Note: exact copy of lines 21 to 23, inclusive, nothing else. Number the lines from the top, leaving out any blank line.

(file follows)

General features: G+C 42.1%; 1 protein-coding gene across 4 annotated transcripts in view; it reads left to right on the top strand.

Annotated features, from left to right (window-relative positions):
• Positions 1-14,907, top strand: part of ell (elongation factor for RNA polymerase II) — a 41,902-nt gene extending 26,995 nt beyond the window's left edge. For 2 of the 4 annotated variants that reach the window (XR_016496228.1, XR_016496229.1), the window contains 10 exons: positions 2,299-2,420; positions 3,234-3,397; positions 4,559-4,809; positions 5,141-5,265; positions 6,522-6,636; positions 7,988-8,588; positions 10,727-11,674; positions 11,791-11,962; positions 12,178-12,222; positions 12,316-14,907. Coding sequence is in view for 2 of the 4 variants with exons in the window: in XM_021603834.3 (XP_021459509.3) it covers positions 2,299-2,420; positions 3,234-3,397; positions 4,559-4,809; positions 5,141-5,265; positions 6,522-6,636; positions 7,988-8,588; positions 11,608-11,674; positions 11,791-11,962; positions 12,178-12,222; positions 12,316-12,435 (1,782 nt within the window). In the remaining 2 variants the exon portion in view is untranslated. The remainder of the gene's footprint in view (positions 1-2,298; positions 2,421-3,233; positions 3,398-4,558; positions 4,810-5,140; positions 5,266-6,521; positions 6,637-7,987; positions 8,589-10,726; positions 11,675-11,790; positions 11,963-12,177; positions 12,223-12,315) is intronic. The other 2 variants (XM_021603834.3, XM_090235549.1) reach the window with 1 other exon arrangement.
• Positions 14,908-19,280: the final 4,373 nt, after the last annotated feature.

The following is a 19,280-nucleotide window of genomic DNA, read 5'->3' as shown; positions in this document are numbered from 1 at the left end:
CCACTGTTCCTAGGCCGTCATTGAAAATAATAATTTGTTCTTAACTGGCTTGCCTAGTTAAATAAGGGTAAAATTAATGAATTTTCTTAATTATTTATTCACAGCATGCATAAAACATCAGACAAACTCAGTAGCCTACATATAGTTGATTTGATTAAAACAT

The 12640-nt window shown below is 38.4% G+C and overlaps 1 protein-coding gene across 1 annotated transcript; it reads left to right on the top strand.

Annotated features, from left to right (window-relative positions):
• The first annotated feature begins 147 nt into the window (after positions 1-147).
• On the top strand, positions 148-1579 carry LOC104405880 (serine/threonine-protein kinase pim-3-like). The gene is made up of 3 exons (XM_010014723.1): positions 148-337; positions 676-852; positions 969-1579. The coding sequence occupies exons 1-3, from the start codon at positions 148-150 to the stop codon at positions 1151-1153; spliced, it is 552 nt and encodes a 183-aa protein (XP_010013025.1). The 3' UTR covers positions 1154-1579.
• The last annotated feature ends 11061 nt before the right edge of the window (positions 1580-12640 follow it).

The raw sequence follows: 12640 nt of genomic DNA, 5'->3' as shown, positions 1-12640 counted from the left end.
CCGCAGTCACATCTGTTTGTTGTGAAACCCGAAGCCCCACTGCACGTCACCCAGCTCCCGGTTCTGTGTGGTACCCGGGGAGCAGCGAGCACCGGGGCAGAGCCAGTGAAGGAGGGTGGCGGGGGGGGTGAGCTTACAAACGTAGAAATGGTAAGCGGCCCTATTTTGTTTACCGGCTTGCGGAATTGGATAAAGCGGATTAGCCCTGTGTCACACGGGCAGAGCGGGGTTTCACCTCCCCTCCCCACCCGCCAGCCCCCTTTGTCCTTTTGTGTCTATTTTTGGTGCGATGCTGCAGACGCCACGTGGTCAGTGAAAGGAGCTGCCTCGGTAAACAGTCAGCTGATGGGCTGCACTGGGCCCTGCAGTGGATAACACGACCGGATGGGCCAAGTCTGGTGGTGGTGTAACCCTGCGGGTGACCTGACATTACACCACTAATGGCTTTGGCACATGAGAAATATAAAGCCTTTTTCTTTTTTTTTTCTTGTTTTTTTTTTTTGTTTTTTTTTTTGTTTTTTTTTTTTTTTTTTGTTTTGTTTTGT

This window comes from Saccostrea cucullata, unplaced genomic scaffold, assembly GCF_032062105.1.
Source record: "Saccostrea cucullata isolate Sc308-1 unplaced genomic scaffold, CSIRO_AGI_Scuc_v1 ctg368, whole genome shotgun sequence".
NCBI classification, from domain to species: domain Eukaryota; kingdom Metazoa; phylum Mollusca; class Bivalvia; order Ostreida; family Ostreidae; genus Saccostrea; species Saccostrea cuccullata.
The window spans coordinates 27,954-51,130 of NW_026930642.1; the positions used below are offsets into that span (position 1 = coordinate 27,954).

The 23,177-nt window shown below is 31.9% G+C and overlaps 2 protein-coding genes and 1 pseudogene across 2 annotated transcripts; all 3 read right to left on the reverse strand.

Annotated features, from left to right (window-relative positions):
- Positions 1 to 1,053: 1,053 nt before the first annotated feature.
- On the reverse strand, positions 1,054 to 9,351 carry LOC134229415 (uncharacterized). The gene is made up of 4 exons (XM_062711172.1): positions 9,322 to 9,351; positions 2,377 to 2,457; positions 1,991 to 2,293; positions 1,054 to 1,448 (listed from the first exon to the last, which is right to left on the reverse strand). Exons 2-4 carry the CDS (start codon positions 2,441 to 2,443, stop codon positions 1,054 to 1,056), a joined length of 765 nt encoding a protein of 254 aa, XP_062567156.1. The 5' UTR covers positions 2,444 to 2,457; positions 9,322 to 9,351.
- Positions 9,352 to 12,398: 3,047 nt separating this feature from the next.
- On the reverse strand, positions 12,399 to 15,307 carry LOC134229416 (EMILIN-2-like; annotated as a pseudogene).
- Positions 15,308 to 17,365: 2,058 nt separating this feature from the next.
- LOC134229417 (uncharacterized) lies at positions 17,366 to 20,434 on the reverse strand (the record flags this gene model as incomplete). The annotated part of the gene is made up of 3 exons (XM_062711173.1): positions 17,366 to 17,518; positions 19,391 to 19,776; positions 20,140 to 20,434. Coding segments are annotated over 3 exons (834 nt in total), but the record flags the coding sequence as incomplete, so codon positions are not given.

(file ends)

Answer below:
- On the reverse strand, positions 1,054 to 9,351 carry LOC134229415 (uncharacterized). The gene is made up of 4 exons (XM_062711172.1): positions 9,322 to 9,351; positions 2,377 to 2,457; positions 1,991 to 2,293; positions 1,054 to 1,448 (listed from the first exon to the last, which is right to left on the reverse strand). Exons 2-4 carry the CDS (start codon positions 2,441 to 2,443, stop codon positions 1,054 to 1,056), a joined length of 765 nt encoding a protein of 254 aa, XP_062567156.1. The 5' UTR covers positions 2,444 to 2,457; positions 9,322 to 9,351.
- Positions 9,352 to 12,398: 3,047 nt separating this feature from the next.
- On the reverse strand, positions 12,399 to 15,307 carry LOC134229416 (EMILIN-2-like; annotated as a pseudogene).